Timothy D. Wilson: Editing our stories
Changing our interpretations of events -- the stories we tell ourselves -- can lead people to lasting change, says the author of the book “Redirect.”
June 19, 2012 | Success is often more than talent and opportunity combined. It may also be influenced by the stories we tell ourselves about our lives, says social psychologist Timothy D. Wilson, the author of “Redirect: The Surprising New Science of Psychological Change.”
In the book, Wilson lays out his research-backed theory that success, happiness and self-esteem are often tied to personal narratives, and that altering -- or “redirecting” -- that narrative can be the key to lasting change.
“Some books suggest that just thinking something positive will make it happen, but it’s a little deeper than that,” Wilson said. “People really have to revise their specific thoughts in a way that leads to behavior change.”
Wilson is the Sherrell J. Aston Professor of Psychology at the University of Virginia, where he has earned accolades for his research and his teaching.
He spoke with Faith & Leadership about redirecting, and how it can be applied to leadership and organizational change. The following is an edited transcript.
Q: What is the concept of redirecting?
An awful lot of human behavior stems from the way we interpret the world and the narratives we tell. If we want to get people to improve their lives, one approach is to try to get them to edit these stories.
One way to do that, of course, is through psychotherapy. Psychotherapy is all about narrative changes to get people to view their lives differently and change the kinds of stories they tell themselves. Cognitive behavioral therapy is another approach that does that.
But social psychologists such as myself are trying to catch people before they need psychotherapy, where maybe they’re kind of at a narrative fork in the road.
Something’s happened to them that they’re unsure about. They could explain it one way, which perhaps is not beneficial, or another way, which would be much better for them in terms of motivating them to change.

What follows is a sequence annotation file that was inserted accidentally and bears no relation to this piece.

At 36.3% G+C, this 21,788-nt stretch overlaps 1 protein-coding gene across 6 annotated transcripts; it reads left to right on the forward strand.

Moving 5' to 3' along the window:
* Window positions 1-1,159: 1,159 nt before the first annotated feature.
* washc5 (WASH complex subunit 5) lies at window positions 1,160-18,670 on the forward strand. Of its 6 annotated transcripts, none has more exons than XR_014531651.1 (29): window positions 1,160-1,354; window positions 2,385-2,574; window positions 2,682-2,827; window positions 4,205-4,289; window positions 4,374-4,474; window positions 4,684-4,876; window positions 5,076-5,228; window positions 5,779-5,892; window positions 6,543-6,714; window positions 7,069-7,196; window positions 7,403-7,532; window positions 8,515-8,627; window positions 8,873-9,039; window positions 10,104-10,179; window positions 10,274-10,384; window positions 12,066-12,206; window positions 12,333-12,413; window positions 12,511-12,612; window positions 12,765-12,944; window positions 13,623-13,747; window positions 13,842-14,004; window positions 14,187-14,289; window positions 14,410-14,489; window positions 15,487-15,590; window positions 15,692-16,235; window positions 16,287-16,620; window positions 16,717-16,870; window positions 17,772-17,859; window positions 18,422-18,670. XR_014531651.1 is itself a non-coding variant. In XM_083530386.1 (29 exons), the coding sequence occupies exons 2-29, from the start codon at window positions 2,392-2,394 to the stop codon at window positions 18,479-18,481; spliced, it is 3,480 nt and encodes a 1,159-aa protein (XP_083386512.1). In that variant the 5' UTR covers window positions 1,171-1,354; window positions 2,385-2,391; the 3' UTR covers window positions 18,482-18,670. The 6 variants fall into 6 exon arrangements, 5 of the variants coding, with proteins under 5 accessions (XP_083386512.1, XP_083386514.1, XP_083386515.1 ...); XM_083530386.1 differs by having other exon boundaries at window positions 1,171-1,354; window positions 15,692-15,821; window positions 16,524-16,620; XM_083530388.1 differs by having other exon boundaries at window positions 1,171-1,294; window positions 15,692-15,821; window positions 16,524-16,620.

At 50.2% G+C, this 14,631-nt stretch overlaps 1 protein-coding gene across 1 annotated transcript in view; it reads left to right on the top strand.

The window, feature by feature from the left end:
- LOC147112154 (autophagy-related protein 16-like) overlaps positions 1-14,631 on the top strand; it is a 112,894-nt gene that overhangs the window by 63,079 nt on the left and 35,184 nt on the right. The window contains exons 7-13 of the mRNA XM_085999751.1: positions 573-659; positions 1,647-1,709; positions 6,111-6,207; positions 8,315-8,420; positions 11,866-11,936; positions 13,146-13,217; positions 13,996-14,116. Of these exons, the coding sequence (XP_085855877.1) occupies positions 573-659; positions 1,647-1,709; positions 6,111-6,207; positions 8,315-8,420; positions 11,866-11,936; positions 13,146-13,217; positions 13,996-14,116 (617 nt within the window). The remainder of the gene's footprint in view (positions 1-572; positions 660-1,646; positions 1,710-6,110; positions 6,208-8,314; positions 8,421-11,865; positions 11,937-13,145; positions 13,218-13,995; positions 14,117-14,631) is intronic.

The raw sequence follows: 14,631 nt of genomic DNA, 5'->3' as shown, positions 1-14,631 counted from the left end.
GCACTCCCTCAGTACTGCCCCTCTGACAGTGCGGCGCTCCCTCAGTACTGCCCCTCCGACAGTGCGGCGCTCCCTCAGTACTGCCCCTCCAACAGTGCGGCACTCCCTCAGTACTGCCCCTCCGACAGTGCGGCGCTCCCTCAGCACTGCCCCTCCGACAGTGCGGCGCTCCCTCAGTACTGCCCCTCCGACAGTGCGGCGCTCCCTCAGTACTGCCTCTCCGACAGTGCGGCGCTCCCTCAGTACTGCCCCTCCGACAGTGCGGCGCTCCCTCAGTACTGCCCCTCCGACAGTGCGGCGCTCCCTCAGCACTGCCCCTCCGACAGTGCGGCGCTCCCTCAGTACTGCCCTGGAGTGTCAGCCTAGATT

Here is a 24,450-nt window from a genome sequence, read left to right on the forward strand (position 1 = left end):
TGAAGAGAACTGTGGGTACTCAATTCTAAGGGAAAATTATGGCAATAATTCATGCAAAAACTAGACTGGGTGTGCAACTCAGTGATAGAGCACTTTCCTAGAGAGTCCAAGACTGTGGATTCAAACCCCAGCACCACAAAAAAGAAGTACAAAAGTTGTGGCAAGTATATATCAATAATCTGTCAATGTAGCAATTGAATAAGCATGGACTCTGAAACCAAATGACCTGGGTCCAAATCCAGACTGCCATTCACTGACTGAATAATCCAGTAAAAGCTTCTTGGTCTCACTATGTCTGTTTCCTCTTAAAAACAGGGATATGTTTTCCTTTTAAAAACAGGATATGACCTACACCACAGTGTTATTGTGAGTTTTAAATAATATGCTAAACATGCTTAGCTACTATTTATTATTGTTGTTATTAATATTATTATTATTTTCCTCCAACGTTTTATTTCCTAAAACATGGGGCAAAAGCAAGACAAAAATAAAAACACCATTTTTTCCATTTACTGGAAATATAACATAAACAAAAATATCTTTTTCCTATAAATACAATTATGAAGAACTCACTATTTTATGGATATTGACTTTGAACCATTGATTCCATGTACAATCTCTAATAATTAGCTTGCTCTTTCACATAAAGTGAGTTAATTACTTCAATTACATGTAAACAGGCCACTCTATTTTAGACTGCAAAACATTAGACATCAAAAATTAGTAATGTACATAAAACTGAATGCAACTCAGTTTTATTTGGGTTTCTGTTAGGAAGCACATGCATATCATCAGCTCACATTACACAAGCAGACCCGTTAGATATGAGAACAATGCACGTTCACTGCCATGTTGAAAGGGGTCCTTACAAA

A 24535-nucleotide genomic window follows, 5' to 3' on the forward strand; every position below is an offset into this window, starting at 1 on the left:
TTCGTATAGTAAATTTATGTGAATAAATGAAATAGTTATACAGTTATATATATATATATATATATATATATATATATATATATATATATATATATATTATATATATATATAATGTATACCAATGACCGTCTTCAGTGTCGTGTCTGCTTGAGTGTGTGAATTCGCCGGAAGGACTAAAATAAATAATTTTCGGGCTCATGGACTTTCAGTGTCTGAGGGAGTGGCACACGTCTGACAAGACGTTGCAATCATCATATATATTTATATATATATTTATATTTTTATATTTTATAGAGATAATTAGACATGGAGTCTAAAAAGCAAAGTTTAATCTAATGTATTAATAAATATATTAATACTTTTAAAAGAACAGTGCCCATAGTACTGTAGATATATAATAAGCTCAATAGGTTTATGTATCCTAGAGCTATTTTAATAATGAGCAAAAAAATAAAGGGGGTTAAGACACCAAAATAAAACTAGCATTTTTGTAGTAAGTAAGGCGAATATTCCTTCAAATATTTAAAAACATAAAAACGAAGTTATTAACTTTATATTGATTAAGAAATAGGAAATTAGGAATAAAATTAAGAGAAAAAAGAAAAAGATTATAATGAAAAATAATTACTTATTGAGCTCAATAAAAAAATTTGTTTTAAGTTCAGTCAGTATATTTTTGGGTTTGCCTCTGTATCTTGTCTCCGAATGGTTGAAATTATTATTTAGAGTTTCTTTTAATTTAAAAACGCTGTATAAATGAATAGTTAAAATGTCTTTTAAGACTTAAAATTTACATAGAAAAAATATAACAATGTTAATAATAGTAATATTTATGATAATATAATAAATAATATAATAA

We have developed interventions that try to redirect them down that healthier path.
Q: Could you explain a little bit about “story editing” and what the effect is?
In saying that people have stories and narratives, I don’t mean that we all sit down like novelists and write out a narrative. It’s more the implicit kinds of assumptions we make about ourselves and our place in the world.
In a study I did years ago, when I was a professor at Duke, we were struck by the fact that some students got caught in what seemed like a negative way of thinking about their academic performance. It would spiral downwards if they had an initial academic setback. They would see that as a sign that somehow they weren’t fit for college.
So we tried to catch people in the beginning of their first year to redirect those thoughts. We identified students who weren’t doing very well academically and were worried about it, and we brought them in.
They didn’t know this was an attempt to help them in any way. They just thought they were taking part in a psychology survey.
In our intervention group, we simply gave them some statistics indicating that many students do poorly at first but then improve their grades as the years go by. We reinforced that with some videotaped interviews of upperclass students who said things like, “Yeah, I didn’t do very well my first semester, but I’m doing just fine now.”
A control group of people did not get that message. But the students who got our redirect -- our story-editing -- message got better grades about a year later, and they also, to our surprise, were more likely to stay in college. There was a pretty high dropout rate among the people in the control group.
Our little 30-minute intervention seemed to succeed in keeping some people in college.
I think the reason a small tweak of people’s stories can have such long-term effects is that it’s self-sustaining. It may have made some students study a little harder for their next test or reduced their anxiety a little bit.
If that paid off, it reinforced the message and made them study harder for the next test. If you can just push them a little bit down the healthier road, that can sometimes be self-sustaining.
Q: How is this different from the power of positive thinking?
What really does separate the optimist from the pessimist is not just positive thoughts but actually persevering when failures occur. If they have a setback, the optimist is more likely to say, “Okay, how can I surmount that barrier?” The pessimist is more likely just to give up.
Q: In this story-editing process, how do friends and larger communities play a role?
We all grow up in a cultural and family context, and our stories and narratives are shaped by that. I suppose one could say that a big reason some families are healthier than others is that they’re promoting healthier stories.
But when it comes to change, I do think it has to be kind of self-initiated, and that we can’t just rely on others to do it for us.